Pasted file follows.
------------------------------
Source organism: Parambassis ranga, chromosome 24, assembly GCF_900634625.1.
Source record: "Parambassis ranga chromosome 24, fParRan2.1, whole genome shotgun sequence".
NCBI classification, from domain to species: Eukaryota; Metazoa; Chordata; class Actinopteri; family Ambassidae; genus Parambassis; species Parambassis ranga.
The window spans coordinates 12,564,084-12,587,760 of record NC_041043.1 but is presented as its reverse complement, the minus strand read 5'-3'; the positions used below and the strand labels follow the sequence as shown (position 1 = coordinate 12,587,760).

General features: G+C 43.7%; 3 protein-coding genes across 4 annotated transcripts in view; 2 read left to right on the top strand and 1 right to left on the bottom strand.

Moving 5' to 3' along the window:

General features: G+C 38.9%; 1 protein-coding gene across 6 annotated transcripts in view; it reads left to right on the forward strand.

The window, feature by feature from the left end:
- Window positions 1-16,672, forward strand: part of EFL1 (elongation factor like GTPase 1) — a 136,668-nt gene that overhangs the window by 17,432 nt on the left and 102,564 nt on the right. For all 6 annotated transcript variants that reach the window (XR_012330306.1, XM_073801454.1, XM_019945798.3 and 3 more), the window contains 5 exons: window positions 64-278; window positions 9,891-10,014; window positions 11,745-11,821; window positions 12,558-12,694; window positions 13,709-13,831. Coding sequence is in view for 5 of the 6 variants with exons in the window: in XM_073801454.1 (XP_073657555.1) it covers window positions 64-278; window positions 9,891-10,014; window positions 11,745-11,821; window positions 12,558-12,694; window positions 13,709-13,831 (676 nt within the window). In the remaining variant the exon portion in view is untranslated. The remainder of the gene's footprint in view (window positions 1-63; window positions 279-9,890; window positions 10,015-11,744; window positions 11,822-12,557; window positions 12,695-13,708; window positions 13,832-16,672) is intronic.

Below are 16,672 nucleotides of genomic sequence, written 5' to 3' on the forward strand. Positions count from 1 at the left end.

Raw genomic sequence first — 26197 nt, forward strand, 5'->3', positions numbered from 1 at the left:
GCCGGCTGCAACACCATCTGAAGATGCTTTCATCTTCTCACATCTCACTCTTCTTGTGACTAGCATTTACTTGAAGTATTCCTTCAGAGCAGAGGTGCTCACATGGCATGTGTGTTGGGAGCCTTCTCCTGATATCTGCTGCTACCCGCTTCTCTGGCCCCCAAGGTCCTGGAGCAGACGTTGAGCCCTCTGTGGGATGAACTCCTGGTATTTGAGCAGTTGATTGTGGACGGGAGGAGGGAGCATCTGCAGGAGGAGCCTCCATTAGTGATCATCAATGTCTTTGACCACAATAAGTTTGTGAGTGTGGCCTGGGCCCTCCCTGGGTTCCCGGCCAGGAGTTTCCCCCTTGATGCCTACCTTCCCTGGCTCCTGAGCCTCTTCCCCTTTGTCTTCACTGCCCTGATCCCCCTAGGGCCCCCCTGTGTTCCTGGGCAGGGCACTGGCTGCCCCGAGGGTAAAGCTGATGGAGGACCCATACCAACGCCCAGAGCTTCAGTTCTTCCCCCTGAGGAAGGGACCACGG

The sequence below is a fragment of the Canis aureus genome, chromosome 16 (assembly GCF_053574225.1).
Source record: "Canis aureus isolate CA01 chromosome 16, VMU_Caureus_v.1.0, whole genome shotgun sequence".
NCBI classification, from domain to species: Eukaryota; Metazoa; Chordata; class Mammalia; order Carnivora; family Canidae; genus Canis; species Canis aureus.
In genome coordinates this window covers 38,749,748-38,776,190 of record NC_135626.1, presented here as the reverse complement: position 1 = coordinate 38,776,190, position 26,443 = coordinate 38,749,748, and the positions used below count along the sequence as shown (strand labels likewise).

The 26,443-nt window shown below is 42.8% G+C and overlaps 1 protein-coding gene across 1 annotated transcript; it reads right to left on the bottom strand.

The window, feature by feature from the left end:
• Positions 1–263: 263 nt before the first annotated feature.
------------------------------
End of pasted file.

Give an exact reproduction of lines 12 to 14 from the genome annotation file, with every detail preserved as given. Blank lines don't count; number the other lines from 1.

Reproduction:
GCCGGCTGCAACACCATCTGAAGATGCTTTCATCTTCTCACATCTCACTCTTCTTGTGACTAGCATTTACTTGAAGTATTCCTTCAGAGCAGAGGTGCTCACATGGCATGTGTGTTGGGAGCCTTCTCCTGATATCTGCTGCTACCCGCTTCTCTGGCCCCCAAGGTCCTGGAGCAGACGTTGAGCCCTCTGTGGGATGAACTCCTGGTATTTGAGCAGTTGATTGTGGACGGGAGGAGGGAGCATCTGCAGGAGGAGCCTCCATTAGTGATCATCAATGTCTTTGACCACAATAAGTTTGTGAGTGTGGCCTGGGCCCTCCCTGGGTTCCCGGCCAGGAGTTTCCCCCTTGATGCCTACCTTCCCTGGCTCCTGAGCCTCTTCCCCTTTGTCTTCACTGCCCTGATCCCCCTAGGGCCCCCCTGTGTTCCTGGGCAGGGCACTGGCTGCCCCGAGGGTAAAGCTGATGGAGGACCCATACCAACGCCCAGAGCTTCAGTTCTTCCCCCTGAGGAAGGGACCACGG

The sequence below is a fragment of the Canis aureus genome, chromosome 16 (assembly GCF_053574225.1).
Source record: "Canis aureus isolate CA01 chromosome 16, VMU_Caureus_v.1.0, whole genome shotgun sequence".